Early spermatogenesis changes in traumatic complete spinal cord-injured adult patients

A. Sánchez-Ramos, E. Vargas-Baquero, F. J. Martin-de Francisco, J. A. Godino-Durán, I. Rodriguez-Carrión, M. Ortega, Laura Mordillo-Mateos, F. Coperchini, M. Rotondi, A. Oliviero, M. Di Mas

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Study design:Prospective longitudinal study.Objectives:To assess the impact of spinal cord injury (SCI) on the spermatogenesis of patients studied in the early subacute stage and ensuing months.Setting:National hospital for SCI patients.Methods:A prospective follow-up study was conducted on 28 male patients with complete SCI who were evaluated in the early subacute phase (~1 month), and 3 and 6 months after the injury. At each time point, fine needle aspiration biopsy samples were taken from the testes for cytological assessment, and serum levels of relevant hormones were measured. At the end of the study period, ejaculation was attempted for standard semen analyses.Results:Cytological patterns indicative of defective spermatogenesis were found in 61%, 52% and 20% of the patients at 1, 3 and 6 months after SCI, respectively, suggesting an improvement over time. Serum hormone analyses showed a steady elevation of estradiol levels above the reference range, and increasing levels of testosterone, inhibin B and prolactin throughout the study period. Prolactin levels were above the reference range at all time points. Only 2 out of the 10 patients who were able to ejaculate at 6 months post injury showed normal sperm parameters.Conclusion:A majority of the patients showed impaired spermatogenesis soon after the injury, which in most cases recovered over time. That was accompanied by parallel increases in serum levels of inhibin B, testosterone and prolactin, possibly driving or reflecting the spermatogenesis recovery. Further studies are needed to elucidate the biological mechanisms underlying these changes.Spinal Cord advance online publication, 24 January 2017; doi:10.1038/sc.2016.184.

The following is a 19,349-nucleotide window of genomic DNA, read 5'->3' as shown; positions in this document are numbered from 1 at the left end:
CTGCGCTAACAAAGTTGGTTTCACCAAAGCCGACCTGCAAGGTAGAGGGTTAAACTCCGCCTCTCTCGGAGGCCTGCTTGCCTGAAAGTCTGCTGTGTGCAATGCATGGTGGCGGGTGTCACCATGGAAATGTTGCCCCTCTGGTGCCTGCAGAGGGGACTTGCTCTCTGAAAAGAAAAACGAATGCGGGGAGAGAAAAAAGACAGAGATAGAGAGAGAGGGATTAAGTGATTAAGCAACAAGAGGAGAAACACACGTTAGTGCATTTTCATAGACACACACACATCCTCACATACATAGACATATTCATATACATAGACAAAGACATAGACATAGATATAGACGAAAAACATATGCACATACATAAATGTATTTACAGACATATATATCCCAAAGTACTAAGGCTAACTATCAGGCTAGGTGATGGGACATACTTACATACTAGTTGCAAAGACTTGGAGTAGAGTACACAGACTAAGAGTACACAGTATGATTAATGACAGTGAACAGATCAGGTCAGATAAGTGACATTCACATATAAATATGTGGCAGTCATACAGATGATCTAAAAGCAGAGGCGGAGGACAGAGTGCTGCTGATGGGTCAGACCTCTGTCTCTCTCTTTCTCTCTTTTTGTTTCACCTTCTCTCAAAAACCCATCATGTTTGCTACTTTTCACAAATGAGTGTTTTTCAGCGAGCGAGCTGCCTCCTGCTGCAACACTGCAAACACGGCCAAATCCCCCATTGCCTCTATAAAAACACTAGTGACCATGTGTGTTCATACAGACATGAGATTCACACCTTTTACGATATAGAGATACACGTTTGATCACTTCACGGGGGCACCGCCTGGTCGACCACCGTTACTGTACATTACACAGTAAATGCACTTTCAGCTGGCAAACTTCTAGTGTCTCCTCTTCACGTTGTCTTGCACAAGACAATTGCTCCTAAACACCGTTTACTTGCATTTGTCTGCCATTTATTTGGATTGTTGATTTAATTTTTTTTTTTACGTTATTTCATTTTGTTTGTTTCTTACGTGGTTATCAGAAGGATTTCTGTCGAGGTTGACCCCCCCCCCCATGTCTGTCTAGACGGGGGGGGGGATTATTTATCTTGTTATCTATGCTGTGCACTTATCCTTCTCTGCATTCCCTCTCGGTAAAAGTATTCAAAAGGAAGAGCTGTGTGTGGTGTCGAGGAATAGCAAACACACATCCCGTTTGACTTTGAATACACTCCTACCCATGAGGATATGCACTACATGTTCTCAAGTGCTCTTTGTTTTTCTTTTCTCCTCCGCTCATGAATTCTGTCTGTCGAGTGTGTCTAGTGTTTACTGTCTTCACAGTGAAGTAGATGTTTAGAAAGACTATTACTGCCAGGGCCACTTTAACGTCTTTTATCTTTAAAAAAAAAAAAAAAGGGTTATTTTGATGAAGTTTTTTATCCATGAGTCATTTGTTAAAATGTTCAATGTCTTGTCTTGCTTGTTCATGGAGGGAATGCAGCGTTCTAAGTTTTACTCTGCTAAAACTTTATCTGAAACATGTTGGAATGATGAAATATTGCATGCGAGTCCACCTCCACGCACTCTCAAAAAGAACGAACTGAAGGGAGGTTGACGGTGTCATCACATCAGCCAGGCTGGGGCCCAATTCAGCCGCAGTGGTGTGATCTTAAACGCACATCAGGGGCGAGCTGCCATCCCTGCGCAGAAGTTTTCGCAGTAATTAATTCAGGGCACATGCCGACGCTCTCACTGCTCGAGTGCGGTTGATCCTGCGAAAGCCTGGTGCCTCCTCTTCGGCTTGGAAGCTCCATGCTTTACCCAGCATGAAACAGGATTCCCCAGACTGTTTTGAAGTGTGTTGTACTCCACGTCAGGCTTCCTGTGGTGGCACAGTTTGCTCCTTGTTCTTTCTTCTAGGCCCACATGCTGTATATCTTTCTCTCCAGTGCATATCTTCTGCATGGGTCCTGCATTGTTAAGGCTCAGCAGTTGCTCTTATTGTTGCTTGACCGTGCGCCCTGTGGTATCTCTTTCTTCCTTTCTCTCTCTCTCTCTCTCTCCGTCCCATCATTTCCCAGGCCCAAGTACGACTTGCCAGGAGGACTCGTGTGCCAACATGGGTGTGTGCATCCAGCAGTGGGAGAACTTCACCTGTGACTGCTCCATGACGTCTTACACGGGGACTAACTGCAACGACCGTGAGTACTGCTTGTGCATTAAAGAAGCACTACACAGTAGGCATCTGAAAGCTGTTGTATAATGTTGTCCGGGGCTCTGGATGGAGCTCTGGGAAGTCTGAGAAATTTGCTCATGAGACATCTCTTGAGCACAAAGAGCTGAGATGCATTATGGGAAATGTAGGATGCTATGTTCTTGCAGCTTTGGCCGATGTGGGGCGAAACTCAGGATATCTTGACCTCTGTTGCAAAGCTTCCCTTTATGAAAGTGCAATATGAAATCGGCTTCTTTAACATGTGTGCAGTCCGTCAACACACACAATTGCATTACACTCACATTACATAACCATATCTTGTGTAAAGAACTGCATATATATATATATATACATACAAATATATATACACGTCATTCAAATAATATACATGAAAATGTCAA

Original languageEnglish
JournalSpinal Cord
Publication statusPublished - Jun 2017

ASJC Scopus subject areas

  • Neurology
  • Clinical Neurology


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